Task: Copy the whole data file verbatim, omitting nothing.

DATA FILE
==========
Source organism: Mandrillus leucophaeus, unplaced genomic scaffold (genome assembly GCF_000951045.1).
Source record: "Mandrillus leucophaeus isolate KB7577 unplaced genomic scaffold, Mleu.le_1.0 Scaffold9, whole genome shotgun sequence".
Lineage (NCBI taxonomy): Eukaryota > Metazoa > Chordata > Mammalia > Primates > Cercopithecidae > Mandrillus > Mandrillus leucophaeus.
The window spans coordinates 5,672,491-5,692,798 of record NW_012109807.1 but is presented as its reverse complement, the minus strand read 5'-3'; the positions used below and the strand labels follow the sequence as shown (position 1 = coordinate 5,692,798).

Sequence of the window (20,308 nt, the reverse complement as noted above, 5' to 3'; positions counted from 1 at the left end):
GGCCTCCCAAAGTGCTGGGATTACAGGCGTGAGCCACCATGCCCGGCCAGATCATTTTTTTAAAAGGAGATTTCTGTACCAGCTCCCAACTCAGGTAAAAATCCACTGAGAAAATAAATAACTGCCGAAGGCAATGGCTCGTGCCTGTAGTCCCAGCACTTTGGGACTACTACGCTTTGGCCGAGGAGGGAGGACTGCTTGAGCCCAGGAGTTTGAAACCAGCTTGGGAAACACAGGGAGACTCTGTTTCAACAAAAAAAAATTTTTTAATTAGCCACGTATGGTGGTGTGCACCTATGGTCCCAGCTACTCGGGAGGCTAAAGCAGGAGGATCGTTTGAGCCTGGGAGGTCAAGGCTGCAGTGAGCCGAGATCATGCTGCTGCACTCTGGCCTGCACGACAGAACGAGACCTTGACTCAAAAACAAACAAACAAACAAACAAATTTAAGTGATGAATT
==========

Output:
Source organism: Mandrillus leucophaeus, unplaced genomic scaffold (genome assembly GCF_000951045.1).
Source record: "Mandrillus leucophaeus isolate KB7577 unplaced genomic scaffold, Mleu.le_1.0 Scaffold9, whole genome shotgun sequence".
Lineage (NCBI taxonomy): Eukaryota > Metazoa > Chordata > Mammalia > Primates > Cercopithecidae > Mandrillus > Mandrillus leucophaeus.
The window spans coordinates 5,672,491-5,692,798 of record NW_012109807.1 but is presented as its reverse complement, the minus strand read 5'-3'; the positions used below and the strand labels follow the sequence as shown (position 1 = coordinate 5,692,798).

Sequence of the window (20,308 nt, the reverse complement as noted above, 5' to 3'; positions counted from 1 at the left end):
GGCCTCCCAAAGTGCTGGGATTACAGGCGTGAGCCACCATGCCCGGCCAGATCATTTTTTTAAAAGGAGATTTCTGTACCAGCTCCCAACTCAGGTAAAAATCCACTGAGAAAATAAATAACTGCCGAAGGCAATGGCTCGTGCCTGTAGTCCCAGCACTTTGGGACTACTACGCTTTGGCCGAGGAGGGAGGACTGCTTGAGCCCAGGAGTTTGAAACCAGCTTGGGAAACACAGGGAGACTCTGTTTCAACAAAAAAAAATTTTTTAATTAGCCACGTATGGTGGTGTGCACCTATGGTCCCAGCTACTCGGGAGGCTAAAGCAGGAGGATCGTTTGAGCCTGGGAGGTCAAGGCTGCAGTGAGCCGAGATCATGCTGCTGCACTCTGGCCTGCACGACAGAACGAGACCTTGACTCAAAAACAAACAAACAAACAAACAAATTTAAGTGATGAATT